It is clear to me that the CEO and Board of Directors at Broadway Financial Bank are steadfast and resilient. They have no plans of giving up their bank, and we can help. For those looking to diversify your portfolio, consider adding $BYFC.

Jouviane Alexandre

Jouviane Alexandre is a professional writer based in New Jersey. Following her undergraduate education at Penn State University where she earned a bachelor’s degree in biology, she shifted her focus to her passion for content development. She has since worked for a number of Black-owned brands as a content strategist, content manager, and freelance writer.


  • Temi SAYS:

    07/03/2020 at 3:29 pmEdit

    I agree with Mimi because here in San Jose, Ca you can go all day without seeing a black person working at a business. It is not because they have not applied, but because people hire their ‘own’! If Sugarman was interested in ‘black empowerment’ he would have chosen a black person. People who ride in on our backs after we have put ourselves in front of the guns disgust me! If you remember, we as blacks were the ‘minority’. Now, ‘minority’ is a ‘collective’, as well as ‘people of colour’. The concepts have muddled the distinction of blackness, which results in ‘others’ benefitting from our pain.

  • Lorraine SAYS:

    07/03/2020 at 2:37 pmEdit

    Michael, or Felix, could you elaborate more on the topic? I was ready to open 2 bank accounts with Broadway, and One United, when I read that to really help you need to invest, not just put money in an account. I was excited to come across this article and hopefully get more insight on the investment part and felt a bit disappointed when it just ended with adding to your portfolio. Many have never invested and it would’ve been a good opportunity to teach a little about that.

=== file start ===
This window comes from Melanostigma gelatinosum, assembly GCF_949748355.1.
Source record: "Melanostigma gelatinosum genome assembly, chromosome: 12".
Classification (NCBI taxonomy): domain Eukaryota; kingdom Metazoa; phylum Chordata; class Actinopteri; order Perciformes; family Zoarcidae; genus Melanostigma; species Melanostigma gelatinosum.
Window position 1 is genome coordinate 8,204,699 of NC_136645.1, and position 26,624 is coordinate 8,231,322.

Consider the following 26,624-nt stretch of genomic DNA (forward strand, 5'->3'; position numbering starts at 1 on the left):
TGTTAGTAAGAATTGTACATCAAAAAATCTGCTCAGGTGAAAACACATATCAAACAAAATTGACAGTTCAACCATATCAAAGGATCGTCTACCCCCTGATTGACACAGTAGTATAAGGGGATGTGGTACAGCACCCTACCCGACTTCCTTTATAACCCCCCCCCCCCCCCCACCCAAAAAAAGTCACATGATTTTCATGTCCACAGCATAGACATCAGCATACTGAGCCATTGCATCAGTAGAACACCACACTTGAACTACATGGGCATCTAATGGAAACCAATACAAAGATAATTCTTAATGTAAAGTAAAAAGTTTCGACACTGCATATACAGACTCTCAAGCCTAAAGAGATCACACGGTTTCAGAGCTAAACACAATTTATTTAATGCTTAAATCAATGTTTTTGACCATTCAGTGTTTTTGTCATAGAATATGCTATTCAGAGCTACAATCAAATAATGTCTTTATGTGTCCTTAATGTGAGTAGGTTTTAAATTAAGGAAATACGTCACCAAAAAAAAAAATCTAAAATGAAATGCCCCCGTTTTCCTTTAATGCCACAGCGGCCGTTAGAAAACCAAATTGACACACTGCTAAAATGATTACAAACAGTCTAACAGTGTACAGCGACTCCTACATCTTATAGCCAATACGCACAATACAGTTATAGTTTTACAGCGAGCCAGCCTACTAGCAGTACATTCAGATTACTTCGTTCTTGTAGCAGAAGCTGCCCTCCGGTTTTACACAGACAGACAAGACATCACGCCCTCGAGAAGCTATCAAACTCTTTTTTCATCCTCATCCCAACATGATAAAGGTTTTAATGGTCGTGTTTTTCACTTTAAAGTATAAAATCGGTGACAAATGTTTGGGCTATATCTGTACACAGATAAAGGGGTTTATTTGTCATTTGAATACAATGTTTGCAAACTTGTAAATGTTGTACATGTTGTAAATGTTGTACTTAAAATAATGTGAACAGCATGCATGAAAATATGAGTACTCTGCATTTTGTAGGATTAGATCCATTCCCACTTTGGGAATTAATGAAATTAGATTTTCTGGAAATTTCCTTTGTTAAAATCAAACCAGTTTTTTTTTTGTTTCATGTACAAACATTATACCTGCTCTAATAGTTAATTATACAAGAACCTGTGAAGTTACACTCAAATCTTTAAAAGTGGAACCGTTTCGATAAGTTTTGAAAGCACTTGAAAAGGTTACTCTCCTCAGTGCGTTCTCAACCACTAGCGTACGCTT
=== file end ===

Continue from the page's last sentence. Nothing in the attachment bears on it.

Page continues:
Further disappointment when I saw the inky 2 comments left were not happy ones. Definitely would agree that 7mil is not the story of the minority community, and a bit discouraging at the least.

    Any further personal insight you’d be willing to share is much appreciated…. off to do more research.


  • michael ouellette SAYS:

    06/25/2020 at 5:53 pmEdit

    I am a shareholder-who was made aware of the hostile takeover on Junteenth.
    I bought 2000 shares-perhaps not a lot for some-
    -but for me-a big deal-
    At 4$ a share- I am down substantially-3000$-
    I was surprised-and not pleased that after the meeting which took place
    yesterday Wed. 06/24—
    No press release or any type of positive news was communicated
    -at least not visible to the Stock twits community-
    -believe me had there been news-it would have been shared among this stock community.
    Shareholders would be very grateful-for such news-and positive reinforcement as to
    -why we should hold our shares and invest in Broadway Financial

  • Felix SAYS:

    06/25/2020 at 5:04 pmEdit

    You missed the part where the black CEO told a radio station that his average borrower had assets of $7 million. Is that catering to an under-served minority community?

    It’s also important to note that Sugarman is an advocate for minority empowerment. The “one of his own” that he nominated to the board is a Mexican-American former Los Angeles mayor. He was nominated for the purpose of guiding the bank toward more direct service to the minority community.

    • Mimi SAYS:

      07/03/2020 at 2:55 pmEdit

      The man that Sugarman hired to the board was a Mexican American..but they are only interested in helping their own people, NOT black people! They have no care for us but our dollars. So I would be careful of investing or supporting with them.